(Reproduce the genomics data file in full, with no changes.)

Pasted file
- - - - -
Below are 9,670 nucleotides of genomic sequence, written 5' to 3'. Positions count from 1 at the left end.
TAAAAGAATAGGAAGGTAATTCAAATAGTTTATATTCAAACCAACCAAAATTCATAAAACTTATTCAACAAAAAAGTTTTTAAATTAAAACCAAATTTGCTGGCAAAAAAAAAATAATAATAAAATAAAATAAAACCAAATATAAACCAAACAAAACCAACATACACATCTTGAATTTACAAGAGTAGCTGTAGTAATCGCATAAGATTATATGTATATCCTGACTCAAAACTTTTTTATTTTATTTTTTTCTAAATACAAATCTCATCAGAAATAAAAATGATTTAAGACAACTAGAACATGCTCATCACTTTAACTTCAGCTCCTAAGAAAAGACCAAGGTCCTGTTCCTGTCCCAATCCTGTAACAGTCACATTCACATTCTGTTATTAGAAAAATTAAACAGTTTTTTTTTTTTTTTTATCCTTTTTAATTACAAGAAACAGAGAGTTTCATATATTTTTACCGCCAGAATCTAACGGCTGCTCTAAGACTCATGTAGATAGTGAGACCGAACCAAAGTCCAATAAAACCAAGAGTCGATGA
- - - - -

Below are 9,670 nucleotides of genomic sequence, written 5' to 3'. Positions count from 1 at the left end.
TAAAAGAATAGGAAGGTAATTCAAATAGTTTATATTCAAACCAACCAAAATTCATAAAACTTATTCAACAAAAAAGTTTTTAAATTAAAACCAAATTTGCTGGCAAAAAAAAAATAATAATAAAATAAAATAAAACCAAATATAAACCAAACAAAACCAACATACACATCTTGAATTTACAAGAGTAGCTGTAGTAATCGCATAAGATTATATGTATATCCTGACTCAAAACTTTTTTATTTTATTTTTTTCTAAATACAAATCTCATCAGAAATAAAAATGATTTAAGACAACTAGAACATGCTCATCACTTTAACTTCAGCTCCTAAGAAAAGACCAAGGTCCTGTTCCTGTCCCAATCCTGTAACAGTCACATTCACATTCTGTTATTAGAAAAATTAAACAGTTTTTTTTTTTTTTTTATCCTTTTTAATTACAAGAAACAGAGAGTTTCATATATTTTTACCGCCAGAATCTAACGGCTGCTCTAAGACTCATGTAGATAGTGAGACCGAACCAAAGTCCAATAAAACCAAGAGTCGATGA